One of the most critical decisions to make regarding an IoT deployment is what connectivity technology will power the IoT solution. IoT connectivity has evolved significantly in the last several decades since IoT first came to market – what was once called telematics then Machine 2 Machine (M2M) Communications. While diverse connectivity technologies have created an environment that can support a bevy of IoT innovations, it can also make deploying, managing, and scaling IoT difficult.
The wide range of carriers across global connectivity offerings can make accessing streamlined IoT connectivity complicated. A logistics deployment, for example, can be a multi-modal, global IoT solution that requires connectivity from one carrier in North America, satellite connectivity when crossing continents by air or by sea, and then reverting back to cellular connectivity offered by a different carrier – or multiple carriers – in the European Union. Or a hardware OEM manufacturing devices to be used across the globe has to deploy SIM cards that can support that device’s connectivity wherever it is shipped.
To continue enumerating the challenges in global connectivity, permanent roaming is a stop-gap measure to a larger problem of devices roaming outside of their home networks. Permanent roaming, essentially, allows a device to be outside of its home network permanently, but with little assurances. Roaming agreements between carriers are tenuous, and for higher complexity devices that require voice, or organizations that seek to leverage low power wide area (LPWA) networks, these functionalities are seldom supported by permanent roaming. Future-proofing devices with a single SIM card creates little assurances, either. Those IoT deployments that wish to remain deployed for the entire device’s lifecycle, which can be up to 10 years, need to guard against network shutdowns and carrier changes.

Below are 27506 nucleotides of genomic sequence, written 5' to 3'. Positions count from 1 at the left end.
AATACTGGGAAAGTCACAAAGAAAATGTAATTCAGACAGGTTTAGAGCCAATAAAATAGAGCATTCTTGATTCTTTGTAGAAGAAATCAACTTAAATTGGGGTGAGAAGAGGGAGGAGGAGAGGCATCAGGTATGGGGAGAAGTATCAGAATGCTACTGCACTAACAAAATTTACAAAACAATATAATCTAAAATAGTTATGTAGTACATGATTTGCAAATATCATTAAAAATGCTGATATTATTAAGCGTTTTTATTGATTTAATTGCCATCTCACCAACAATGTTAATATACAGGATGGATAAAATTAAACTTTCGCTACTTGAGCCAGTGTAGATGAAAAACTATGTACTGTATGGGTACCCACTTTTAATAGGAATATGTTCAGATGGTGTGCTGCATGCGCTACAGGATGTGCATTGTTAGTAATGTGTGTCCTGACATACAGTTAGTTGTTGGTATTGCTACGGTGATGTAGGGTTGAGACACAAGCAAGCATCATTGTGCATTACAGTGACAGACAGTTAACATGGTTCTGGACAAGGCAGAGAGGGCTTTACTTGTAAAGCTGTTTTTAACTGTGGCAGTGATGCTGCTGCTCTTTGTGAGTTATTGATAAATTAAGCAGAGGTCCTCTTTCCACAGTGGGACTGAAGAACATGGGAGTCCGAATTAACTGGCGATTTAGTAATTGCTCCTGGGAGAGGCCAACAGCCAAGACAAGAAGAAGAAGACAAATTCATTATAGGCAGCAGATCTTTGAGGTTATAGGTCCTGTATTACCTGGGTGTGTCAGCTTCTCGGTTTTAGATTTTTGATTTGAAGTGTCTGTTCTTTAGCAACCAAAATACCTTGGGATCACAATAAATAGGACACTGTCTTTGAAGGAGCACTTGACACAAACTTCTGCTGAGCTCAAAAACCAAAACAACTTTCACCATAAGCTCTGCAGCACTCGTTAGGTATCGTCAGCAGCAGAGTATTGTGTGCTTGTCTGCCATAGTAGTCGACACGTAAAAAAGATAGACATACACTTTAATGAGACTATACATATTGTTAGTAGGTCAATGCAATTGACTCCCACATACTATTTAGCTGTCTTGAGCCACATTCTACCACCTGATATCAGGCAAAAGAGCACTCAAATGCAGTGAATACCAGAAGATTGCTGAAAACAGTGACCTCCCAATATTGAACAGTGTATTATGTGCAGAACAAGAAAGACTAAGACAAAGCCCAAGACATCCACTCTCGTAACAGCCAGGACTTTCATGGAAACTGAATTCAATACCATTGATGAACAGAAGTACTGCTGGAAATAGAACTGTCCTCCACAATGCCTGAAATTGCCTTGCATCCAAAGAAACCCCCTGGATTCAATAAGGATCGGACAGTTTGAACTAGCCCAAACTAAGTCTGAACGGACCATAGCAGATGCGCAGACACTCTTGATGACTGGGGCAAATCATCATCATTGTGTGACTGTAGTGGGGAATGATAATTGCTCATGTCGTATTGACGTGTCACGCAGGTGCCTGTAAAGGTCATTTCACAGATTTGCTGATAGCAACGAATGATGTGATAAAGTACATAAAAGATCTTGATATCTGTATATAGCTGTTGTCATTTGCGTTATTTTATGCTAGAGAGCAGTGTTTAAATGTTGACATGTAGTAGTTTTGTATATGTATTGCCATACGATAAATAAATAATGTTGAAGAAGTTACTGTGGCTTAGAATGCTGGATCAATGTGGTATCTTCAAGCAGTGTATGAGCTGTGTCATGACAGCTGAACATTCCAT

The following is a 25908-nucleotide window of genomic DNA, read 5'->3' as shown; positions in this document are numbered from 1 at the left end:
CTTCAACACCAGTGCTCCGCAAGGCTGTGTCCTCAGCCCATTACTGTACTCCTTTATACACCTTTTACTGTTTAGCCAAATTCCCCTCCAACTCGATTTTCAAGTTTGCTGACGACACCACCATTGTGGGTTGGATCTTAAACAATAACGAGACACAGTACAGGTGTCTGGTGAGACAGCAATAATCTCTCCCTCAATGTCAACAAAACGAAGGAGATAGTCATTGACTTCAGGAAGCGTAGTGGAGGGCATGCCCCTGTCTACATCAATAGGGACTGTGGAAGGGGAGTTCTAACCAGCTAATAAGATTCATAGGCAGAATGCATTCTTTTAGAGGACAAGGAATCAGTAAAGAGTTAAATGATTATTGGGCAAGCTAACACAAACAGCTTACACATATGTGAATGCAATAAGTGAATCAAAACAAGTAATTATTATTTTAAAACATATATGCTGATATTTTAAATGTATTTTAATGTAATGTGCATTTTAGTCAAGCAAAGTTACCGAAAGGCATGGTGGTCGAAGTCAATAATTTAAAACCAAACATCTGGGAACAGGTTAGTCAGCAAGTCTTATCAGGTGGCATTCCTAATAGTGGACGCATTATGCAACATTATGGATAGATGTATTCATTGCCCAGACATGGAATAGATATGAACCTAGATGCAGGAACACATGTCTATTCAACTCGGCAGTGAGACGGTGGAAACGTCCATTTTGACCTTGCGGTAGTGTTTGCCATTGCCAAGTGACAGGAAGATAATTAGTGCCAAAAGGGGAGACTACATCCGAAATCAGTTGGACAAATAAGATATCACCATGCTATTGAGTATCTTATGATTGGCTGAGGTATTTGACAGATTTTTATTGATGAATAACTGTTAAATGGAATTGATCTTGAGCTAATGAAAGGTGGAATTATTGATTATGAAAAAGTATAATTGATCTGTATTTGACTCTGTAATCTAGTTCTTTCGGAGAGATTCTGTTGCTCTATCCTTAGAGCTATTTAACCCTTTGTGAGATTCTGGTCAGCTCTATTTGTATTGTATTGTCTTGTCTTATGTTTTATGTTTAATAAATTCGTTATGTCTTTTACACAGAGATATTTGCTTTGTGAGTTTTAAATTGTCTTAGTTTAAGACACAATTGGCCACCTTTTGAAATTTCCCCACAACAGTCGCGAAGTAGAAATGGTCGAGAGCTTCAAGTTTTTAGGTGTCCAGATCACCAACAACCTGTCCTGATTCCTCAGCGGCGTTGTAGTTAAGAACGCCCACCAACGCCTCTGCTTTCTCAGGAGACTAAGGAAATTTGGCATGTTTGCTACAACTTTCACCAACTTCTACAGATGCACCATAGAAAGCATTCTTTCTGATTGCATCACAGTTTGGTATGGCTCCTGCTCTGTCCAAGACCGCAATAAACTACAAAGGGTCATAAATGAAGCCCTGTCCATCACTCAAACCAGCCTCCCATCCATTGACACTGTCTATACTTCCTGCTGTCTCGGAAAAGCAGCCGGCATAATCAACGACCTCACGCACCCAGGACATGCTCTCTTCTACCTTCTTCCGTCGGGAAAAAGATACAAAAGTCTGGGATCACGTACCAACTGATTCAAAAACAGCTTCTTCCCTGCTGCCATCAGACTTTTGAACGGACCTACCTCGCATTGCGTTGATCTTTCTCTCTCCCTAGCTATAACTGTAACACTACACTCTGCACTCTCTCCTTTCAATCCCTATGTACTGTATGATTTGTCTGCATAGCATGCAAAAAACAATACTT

While not the biggest challenge of the three, choosing a network connectivity technology can be challenging, because organizations, of course, want to optimize their solutions for the greatest ROI.
Non-cellular technologies include WiFi, but also LPWA technologies such as LoRaWAN, as well as Sigfox. These low-cost technologies can benefit widespread deployments of IoT.
Cellular technologies fall into a few categories, with 4G LTE the heir apparent to 2G and 3G with much greater bandwidth and speed, which also provides forward compatibility to the emerging 5G Non-Standalone (NSA). Over the next several years, 5G will separate itself from 4G LTE to become 5G Standalone (SA), which will support the innovative new use cases such as robotics and autonomous machines that will demand 5G SA’s incomparable speed, latency, and bandwidth.
Also in the LTE category are LPWA networks Narrowband IoT (NB-IoT) for ultra-low bandwidth use cases and Long-Term Evolution for Machine-Type Communications (LTE-M) that shares the features and functionality of 4G LTE with a lower bandwidth and cost profile, which makes this a desirable choice for lower complexity IoT devices that need long battery life and don’t have high usage demands.
Kaleido Intelligence surveyed several hundred organizations in top industries in its Serving the Enterprise 2022 survey, and in each industry, respondents pointed toward a simplified approach to connectivity as a concern in adopting (or managing and scaling) cellular IoT.
Any opportunity to mitigate connectivity challenges and unify a fragmented ecosystem can help increase the success of IoT solutions, and the recent partnership between KORE and Ericsson does just that.
The partnership is the powerful combination of the Ericsson IoT Accelerator platform and U.S.-based connectivity provided through KORE. The three elements of the partnership help simplify IoT deployment by providing a global footprint of carrier ecosystems in one unified, interface.
Want to learn more about how to achieve unity in IoT connectivity? Reach out!
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